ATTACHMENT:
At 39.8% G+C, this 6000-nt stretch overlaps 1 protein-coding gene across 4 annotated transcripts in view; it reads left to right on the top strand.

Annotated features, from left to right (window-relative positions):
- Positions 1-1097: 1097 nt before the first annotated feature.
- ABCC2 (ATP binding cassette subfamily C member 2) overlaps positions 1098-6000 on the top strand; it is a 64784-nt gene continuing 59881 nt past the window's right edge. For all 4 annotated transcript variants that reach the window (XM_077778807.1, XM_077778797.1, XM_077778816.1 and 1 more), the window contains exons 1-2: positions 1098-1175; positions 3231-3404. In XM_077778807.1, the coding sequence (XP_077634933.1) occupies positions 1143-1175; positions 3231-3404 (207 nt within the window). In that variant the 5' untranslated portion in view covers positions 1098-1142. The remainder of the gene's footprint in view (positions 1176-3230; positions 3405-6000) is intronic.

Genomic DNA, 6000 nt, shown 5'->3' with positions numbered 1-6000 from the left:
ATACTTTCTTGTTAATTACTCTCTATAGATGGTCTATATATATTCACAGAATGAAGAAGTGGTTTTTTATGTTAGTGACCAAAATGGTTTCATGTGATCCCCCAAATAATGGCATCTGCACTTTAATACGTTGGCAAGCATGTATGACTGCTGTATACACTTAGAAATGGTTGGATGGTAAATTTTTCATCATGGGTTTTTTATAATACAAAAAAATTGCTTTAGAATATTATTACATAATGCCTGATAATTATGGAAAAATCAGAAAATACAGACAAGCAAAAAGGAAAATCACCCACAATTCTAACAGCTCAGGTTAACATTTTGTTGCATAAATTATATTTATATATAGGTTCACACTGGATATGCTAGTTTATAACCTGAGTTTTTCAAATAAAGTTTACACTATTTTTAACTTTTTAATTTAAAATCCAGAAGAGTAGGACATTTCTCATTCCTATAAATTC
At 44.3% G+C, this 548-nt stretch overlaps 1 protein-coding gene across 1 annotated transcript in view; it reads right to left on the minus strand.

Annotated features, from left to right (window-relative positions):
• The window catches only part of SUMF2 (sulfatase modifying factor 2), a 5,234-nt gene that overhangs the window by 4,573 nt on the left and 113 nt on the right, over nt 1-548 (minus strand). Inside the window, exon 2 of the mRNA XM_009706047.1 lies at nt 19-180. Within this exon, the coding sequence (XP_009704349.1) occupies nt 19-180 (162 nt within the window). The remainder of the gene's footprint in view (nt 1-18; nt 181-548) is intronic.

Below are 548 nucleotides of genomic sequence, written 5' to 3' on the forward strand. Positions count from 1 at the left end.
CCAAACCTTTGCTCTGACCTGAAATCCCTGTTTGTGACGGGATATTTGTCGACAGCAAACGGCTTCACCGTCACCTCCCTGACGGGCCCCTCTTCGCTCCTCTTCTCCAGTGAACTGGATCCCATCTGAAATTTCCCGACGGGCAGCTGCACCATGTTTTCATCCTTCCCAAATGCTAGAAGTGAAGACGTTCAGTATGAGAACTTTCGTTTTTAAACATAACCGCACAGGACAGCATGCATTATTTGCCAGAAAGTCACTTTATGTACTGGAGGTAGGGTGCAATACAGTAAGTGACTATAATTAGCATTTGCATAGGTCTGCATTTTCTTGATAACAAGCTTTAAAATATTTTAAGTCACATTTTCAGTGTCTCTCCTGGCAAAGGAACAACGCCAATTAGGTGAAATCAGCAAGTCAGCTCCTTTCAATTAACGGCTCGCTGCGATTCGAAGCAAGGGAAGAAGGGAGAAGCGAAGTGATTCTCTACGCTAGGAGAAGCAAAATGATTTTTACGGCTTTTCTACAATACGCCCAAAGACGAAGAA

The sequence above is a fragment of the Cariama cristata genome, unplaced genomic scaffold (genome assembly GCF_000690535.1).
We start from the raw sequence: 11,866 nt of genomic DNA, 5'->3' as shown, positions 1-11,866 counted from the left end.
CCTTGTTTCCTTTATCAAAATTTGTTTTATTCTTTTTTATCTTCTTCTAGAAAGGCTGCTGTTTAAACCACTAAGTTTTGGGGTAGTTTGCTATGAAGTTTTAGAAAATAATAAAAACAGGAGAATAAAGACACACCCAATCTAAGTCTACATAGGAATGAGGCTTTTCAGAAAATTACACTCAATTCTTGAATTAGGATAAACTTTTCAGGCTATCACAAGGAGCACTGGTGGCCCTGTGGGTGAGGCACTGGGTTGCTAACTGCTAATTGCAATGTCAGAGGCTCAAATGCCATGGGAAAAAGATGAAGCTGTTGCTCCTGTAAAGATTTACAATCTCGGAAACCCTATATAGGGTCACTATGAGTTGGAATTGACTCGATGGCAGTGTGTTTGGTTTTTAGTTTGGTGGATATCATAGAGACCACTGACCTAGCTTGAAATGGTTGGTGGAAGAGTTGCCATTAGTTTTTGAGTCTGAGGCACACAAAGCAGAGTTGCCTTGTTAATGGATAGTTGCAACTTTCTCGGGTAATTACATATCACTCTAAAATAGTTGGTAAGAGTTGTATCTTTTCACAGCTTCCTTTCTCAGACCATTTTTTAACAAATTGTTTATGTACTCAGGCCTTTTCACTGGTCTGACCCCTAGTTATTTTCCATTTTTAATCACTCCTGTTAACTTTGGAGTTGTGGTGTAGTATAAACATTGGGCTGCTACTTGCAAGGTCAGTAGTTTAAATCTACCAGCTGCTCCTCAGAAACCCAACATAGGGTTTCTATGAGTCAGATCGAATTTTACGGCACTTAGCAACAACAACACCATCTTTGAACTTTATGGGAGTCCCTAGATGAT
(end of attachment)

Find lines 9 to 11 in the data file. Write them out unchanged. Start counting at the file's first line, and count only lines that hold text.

• The window catches only part of SUMF2 (sulfatase modifying factor 2), a 5,234-nt gene that overhangs the window by 4,573 nt on the left and 113 nt on the right, over nt 1-548 (minus strand). Inside the window, exon 2 of the mRNA XM_009706047.1 lies at nt 19-180. Within this exon, the coding sequence (XP_009704349.1) occupies nt 19-180 (162 nt within the window). The remainder of the gene's footprint in view (nt 1-18; nt 181-548) is intronic.

Below are 548 nucleotides of genomic sequence, written 5' to 3' on the forward strand. Positions count from 1 at the left end.
CCAAACCTTTGCTCTGACCTGAAATCCCTGTTTGTGACGGGATATTTGTCGACAGCAAACGGCTTCACCGTCACCTCCCTGACGGGCCCCTCTTCGCTCCTCTTCTCCAGTGAACTGGATCCCATCTGAAATTTCCCGACGGGCAGCTGCACCATGTTTTCATCCTTCCCAAATGCTAGAAGTGAAGACGTTCAGTATGAGAACTTTCGTTTTTAAACATAACCGCACAGGACAGCATGCATTATTTGCCAGAAAGTCACTTTATGTACTGGAGGTAGGGTGCAATACAGTAAGTGACTATAATTAGCATTTGCATAGGTCTGCATTTTCTTGATAACAAGCTTTAAAATATTTTAAGTCACATTTTCAGTGTCTCTCCTGGCAAAGGAACAACGCCAATTAGGTGAAATCAGCAAGTCAGCTCCTTTCAATTAACGGCTCGCTGCGATTCGAAGCAAGGGAAGAAGGGAGAAGCGAAGTGATTCTCTACGCTAGGAGAAGCAAAATGATTTTTACGGCTTTTCTACAATACGCCCAAAGACGAAGAA